Elderly Care – Medical Vs Non-Medical Home Health Care – Discover What You Need

Medical Home Health Care vs. Non-medical Home Health Care…if you are reading this, you are likely among the thousands of caregivers needing help caring for a loved one at home. What is the difference?

One significant difference is who pays the bill… you or insurance?

With a doctors order and insurance that is accepted by the agency and covers home care, these services are generally covered. Medical home care provides skilled medical services such as:

  • Registered Nurse
  • Physical Therapy
  • Occupational Therapy
  • Speech Therapy
  • Home Health Aid
  • Medical Social Worker

These medical personnel can only come to your home by an order from the doctor. This can be initiated by a trip to the doctor, a call to the doctor and sometimes a call to a home care agency explaining your difficulty. They can then contact the doctor.

Several questions need to be answered at this point to help you decide what you need.

  • Is the patient recently home from the hospital?
  • Is the patient falling at home?
  • Are you confused about what medications to give the patient?
  • Is there a significant change in functional ability or decline in activity level recently?
  • Is the patient frequently going to the ER?

Yes to 2 or more of the above questions may indicate a potential need for medical home health care.

Discussing your felt need with your doctor will help you understand the issues and the answers.

Non-medical home care

If you and your doctor have ruled out the need for medical home care but you still feel you need some help, consider non-medical home care. Non-medical care means just that. Non medical. These services are often referred to as companion services.

Your best bet is to Google “home health assistance” or the like. You can always call a business and ask if they provide non-medical home care assistance. Beware though, most medical home care company’s WILL provide solely a home health aid but at a ridiculous price. You may find better rates by hiring a company who provides only non-medical home care assistance. This is what they do best and they generally do it well.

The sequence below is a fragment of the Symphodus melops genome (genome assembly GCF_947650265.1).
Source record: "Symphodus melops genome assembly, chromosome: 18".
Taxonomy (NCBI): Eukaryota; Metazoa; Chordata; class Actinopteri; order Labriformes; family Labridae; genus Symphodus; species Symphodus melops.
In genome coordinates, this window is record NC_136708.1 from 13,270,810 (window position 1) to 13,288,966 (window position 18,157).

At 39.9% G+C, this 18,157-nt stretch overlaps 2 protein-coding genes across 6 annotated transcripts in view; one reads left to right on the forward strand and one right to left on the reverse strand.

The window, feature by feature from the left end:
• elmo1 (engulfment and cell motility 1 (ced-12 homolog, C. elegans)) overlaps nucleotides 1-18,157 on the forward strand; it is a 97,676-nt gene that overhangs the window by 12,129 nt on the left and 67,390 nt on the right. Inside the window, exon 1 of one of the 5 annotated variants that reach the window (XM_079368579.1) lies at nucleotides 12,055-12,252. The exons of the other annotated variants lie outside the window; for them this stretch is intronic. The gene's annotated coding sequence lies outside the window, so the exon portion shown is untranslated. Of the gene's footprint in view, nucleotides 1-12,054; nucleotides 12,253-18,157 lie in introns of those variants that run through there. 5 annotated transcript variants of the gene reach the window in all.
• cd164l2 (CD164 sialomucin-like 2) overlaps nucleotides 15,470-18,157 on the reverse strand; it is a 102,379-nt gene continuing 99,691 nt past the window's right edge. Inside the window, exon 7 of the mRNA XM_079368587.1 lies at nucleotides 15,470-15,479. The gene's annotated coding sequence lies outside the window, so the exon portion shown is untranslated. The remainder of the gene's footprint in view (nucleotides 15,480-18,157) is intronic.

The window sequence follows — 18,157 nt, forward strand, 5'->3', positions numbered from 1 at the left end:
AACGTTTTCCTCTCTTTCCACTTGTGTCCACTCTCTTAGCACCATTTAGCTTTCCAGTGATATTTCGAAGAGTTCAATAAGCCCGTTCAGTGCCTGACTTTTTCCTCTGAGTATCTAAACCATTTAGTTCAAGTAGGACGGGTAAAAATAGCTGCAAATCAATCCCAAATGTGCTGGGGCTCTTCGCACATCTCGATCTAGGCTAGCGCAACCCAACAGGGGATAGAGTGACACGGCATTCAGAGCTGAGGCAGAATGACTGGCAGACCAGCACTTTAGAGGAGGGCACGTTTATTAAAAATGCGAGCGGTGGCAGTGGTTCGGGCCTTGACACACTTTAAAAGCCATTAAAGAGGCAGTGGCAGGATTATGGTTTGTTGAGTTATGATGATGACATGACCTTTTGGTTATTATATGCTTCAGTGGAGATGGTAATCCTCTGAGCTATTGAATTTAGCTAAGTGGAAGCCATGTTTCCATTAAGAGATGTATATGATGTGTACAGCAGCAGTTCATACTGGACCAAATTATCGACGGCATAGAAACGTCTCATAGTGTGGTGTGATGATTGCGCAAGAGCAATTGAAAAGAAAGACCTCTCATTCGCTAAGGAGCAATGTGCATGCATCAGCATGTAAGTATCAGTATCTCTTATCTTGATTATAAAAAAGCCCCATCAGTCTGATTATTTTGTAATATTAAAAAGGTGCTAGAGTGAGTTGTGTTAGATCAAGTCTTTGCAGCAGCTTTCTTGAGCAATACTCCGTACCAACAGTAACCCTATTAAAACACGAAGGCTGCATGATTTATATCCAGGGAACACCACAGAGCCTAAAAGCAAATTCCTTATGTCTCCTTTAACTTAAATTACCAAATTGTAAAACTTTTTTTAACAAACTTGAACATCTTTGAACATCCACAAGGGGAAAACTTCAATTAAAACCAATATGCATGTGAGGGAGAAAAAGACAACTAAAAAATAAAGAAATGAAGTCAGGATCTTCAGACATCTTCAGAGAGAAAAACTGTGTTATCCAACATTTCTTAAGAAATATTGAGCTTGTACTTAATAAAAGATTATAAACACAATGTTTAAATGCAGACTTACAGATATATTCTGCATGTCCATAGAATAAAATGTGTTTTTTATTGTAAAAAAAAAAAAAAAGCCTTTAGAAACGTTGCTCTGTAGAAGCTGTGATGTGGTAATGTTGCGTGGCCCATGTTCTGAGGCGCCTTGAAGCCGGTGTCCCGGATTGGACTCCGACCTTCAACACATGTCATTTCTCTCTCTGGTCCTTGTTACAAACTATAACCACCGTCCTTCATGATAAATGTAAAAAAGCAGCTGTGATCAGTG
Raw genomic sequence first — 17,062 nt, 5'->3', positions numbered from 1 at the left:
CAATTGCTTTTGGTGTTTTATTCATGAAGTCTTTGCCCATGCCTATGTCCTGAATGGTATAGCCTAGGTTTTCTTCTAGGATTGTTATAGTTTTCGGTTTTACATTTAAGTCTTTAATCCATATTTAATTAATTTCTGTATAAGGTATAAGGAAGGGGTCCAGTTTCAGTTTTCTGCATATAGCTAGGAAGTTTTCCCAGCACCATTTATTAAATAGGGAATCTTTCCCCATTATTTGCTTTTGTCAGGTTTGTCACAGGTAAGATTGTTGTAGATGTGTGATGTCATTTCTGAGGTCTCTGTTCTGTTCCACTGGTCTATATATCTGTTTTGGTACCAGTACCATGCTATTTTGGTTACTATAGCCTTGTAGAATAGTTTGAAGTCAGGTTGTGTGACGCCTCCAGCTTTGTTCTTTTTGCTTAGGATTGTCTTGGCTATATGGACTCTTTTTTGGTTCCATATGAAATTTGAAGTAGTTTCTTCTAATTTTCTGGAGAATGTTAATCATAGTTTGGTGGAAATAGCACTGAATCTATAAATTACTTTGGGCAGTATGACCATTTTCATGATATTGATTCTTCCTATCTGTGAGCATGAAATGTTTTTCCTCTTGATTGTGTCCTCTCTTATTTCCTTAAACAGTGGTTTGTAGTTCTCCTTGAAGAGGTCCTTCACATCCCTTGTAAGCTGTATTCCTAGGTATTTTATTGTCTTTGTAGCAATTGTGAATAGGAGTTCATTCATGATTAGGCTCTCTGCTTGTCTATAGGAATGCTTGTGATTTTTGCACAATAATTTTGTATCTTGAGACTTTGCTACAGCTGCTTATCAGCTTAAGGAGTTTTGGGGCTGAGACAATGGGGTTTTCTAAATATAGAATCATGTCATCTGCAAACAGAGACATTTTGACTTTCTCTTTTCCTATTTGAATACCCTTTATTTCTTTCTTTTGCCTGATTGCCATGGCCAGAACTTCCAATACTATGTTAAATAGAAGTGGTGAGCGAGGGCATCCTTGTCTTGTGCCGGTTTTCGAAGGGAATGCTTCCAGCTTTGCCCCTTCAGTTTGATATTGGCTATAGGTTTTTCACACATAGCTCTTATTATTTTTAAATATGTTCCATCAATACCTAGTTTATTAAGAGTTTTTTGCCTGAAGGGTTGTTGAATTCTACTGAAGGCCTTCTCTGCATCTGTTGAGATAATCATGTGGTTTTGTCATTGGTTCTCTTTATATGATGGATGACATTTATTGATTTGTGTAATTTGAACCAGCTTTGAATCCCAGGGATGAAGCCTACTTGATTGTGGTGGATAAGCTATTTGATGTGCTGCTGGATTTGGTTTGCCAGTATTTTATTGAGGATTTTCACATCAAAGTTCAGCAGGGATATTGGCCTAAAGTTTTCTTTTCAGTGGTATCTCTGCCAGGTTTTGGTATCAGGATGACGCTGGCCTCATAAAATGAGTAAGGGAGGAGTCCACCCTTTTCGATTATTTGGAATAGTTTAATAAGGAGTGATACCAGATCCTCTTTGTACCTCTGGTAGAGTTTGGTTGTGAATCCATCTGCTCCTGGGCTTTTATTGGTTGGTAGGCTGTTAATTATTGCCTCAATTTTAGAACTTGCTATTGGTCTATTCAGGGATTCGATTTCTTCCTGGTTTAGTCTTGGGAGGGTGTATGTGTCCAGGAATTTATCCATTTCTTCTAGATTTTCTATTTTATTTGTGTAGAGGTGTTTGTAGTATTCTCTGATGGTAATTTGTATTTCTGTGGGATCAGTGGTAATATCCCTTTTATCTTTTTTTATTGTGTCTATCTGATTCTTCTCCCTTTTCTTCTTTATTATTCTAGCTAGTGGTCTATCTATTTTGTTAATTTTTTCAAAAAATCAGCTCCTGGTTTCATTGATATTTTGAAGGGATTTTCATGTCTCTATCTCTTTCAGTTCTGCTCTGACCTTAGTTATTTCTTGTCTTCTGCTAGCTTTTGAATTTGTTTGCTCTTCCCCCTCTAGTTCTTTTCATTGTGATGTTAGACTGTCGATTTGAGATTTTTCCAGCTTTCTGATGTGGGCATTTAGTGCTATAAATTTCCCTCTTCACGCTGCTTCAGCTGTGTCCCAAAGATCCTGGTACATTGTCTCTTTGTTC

Do your homework and use your phone. Ask the agency how long their workers have been there. Don’t be afraid to pay a little more if you feel you are following your gut. You are depending on these people to give you or your loved one the proper care and respect that they need and deserve.

You may qualify for home health care physical therapy under Medicare – it’s worth a look!

You may also want to consider how your care may be affected by the way your home care team is paid.

Home Health Care History

The early nineteenth century witnessed the initial stages of the home health care industry that offered qualified nurses to take care of the poor and sick in their homes. In 1909 when Metropolitan Life Insurance Company started to write policies that comprised of home health care, this industry became very popular. This company is credited for paying the first compensation for home health care industry. This gave rise to the birth of organized home health care.

The Great Depression in 1929 caused several businesses along with home care industry a lot of hindrances and struggle. This went on till the follow-up visits made by nurses after hospital discharge became reimbursable by the Medicare Act of 1966. The home care industry became most feasible and practical when Medicare in an attempt to reduce hospitalization costs set up DRG’s program (Diagnostic Related Group). This laid down that some disease or hospital practice needed a certain stay period. So the discharged patients were more sick compared to their DRG counterparts.

The story does not finish with DRGs. This in fact was the commencement of patient care vs. medical ethics debate. This subject shall be soon addressed in the present health care reform segment. The price of health care is the issue. Questions like how much does a human life cost and how long one should pay for keeping alive a person after he ceases to be a contributor to the society need to be addressed.

Home health care industry needs to answer these questions. The main intention of the DRG programs was to cut down the hospital stay in order to lower hospitalization costs. Thus this becomes a challenge to the agencies. But gradually home care started becoming expensive. The Balanced Budge Act of 1997 hand one major side effect. It limited the benefit days to the patients under home health care thereby lowering the compensations to the various home health care agencies. This resulted in many of these agencies going out of business.

The price to take care of a patient will always stay an issue. There was a growth of nosocomial diseases in hospitals that lead to heavy health care costs. Patients started getting discharged in a much sicker condition than before. This put additional burden on the family of the patient to make available good care once the family member is home. Also majority of the people were working. Home health care agencies that provide services were unable to discharge patients when they exceed their Medicare days if they are in a bad condition or its not safe to depart from them without any nursing services.

In case the home care agency declines admission of a patient who seems sicker than the number of reimbursement days allowed by the government, the patients’ family does not have too many choices. In case of the patient being discharged without any adequate follow-up care, the patients’ family can seek services of a qualified agency that could strain on emergency room visits and re-hospitalization leading to more compensation issues. Such questions are difficult to answer more so in cases where cost is to be taken care of. But, as time passes, such questions will continue to haunt till there are satisfactory answers to them.